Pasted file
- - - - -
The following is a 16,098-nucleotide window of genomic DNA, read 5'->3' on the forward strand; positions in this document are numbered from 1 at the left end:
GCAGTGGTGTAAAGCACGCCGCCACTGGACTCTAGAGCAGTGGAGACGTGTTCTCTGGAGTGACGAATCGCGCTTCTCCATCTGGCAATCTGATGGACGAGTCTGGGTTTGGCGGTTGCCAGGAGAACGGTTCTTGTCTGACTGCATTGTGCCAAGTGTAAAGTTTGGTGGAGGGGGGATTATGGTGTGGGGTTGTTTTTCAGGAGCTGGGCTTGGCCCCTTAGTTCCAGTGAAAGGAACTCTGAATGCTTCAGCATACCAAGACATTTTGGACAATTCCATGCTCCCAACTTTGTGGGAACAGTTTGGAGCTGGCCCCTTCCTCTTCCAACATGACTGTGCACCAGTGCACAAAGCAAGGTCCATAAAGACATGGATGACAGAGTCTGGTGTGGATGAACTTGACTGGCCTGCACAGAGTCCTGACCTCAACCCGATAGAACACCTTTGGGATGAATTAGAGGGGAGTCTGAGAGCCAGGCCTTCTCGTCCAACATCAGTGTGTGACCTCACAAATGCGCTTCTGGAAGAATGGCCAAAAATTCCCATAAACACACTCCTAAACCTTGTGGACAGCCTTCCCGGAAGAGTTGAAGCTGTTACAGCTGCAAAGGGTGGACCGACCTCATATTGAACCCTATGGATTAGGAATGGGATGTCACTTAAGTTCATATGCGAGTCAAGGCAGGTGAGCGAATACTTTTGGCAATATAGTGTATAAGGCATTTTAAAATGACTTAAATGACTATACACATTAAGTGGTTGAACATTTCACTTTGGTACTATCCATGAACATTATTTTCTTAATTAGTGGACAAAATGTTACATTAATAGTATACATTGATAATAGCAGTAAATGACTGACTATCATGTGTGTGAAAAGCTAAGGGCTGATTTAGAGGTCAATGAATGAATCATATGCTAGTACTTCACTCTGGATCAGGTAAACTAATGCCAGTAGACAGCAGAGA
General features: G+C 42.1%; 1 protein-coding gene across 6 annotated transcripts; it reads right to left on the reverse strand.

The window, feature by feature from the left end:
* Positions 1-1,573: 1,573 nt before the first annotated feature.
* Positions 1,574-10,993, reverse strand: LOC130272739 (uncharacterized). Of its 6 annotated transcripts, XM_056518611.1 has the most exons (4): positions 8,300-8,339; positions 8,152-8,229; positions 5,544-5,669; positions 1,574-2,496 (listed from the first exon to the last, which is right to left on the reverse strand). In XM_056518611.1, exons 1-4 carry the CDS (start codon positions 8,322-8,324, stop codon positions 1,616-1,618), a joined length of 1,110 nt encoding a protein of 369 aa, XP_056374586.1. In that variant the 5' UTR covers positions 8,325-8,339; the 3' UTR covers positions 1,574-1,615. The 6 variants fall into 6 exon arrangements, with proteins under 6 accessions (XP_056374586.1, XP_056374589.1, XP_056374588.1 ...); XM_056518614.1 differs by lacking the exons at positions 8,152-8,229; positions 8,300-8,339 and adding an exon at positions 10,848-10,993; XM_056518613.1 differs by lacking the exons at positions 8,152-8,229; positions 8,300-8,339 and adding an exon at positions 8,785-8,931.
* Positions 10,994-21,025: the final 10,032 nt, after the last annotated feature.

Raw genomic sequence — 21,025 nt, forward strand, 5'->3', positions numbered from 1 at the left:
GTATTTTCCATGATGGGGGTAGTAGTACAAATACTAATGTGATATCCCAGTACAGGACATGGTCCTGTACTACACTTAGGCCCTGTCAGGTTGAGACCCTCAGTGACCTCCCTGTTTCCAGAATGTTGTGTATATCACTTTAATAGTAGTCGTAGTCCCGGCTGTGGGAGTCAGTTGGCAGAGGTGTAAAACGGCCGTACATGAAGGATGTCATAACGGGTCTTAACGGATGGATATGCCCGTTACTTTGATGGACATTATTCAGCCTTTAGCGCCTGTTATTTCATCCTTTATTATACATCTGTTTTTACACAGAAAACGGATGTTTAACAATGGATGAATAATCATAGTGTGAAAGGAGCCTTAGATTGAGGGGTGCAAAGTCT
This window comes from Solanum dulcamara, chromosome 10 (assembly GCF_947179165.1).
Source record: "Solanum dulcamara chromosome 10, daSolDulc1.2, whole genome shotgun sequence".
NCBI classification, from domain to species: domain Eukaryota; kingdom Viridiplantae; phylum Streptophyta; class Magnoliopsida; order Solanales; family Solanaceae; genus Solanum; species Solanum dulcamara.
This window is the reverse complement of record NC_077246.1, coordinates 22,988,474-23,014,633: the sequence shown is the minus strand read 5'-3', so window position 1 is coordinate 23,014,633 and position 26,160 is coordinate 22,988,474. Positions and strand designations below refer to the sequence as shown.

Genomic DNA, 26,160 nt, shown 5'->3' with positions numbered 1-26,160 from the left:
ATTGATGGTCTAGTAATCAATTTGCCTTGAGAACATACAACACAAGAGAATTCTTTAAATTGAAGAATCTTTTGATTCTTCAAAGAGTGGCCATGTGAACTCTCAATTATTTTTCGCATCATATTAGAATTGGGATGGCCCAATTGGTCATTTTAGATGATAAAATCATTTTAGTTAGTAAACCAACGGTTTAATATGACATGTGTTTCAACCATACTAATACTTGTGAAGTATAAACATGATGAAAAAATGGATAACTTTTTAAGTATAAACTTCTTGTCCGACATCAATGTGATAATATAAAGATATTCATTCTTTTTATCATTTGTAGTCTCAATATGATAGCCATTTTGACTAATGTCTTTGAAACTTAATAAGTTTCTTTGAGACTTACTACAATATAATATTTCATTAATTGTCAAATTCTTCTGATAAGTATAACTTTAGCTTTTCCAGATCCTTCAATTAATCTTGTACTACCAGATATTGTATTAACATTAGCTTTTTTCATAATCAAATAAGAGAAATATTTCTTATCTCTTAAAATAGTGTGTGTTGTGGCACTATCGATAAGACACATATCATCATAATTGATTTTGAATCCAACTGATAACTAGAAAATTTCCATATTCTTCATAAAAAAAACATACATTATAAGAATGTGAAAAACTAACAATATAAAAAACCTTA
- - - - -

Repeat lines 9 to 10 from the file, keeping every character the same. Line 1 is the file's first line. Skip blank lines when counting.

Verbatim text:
GTATTTTCCATGATGGGGGTAGTAGTACAAATACTAATGTGATATCCCAGTACAGGACATGGTCCTGTACTACACTTAGGCCCTGTCAGGTTGAGACCCTCAGTGACCTCCCTGTTTCCAGAATGTTGTGTATATCACTTTAATAGTAGTCGTAGTCCCGGCTGTGGGAGTCAGTTGGCAGAGGTGTAAAACGGCCGTACATGAAGGATGTCATAACGGGTCTTAACGGATGGATATGCCCGTTACTTTGATGGACATTATTCAGCCTTTAGCGCCTGTTATTTCATCCTTTATTATACATCTGTTTTTACACAGAAAACGGATGTTTAACAATGGATGAATAATCATAGTGTGAAAGGAGCCTTAGATTGAGGGGTGCAAAGTCT
This window comes from Solanum dulcamara, chromosome 10 (assembly GCF_947179165.1).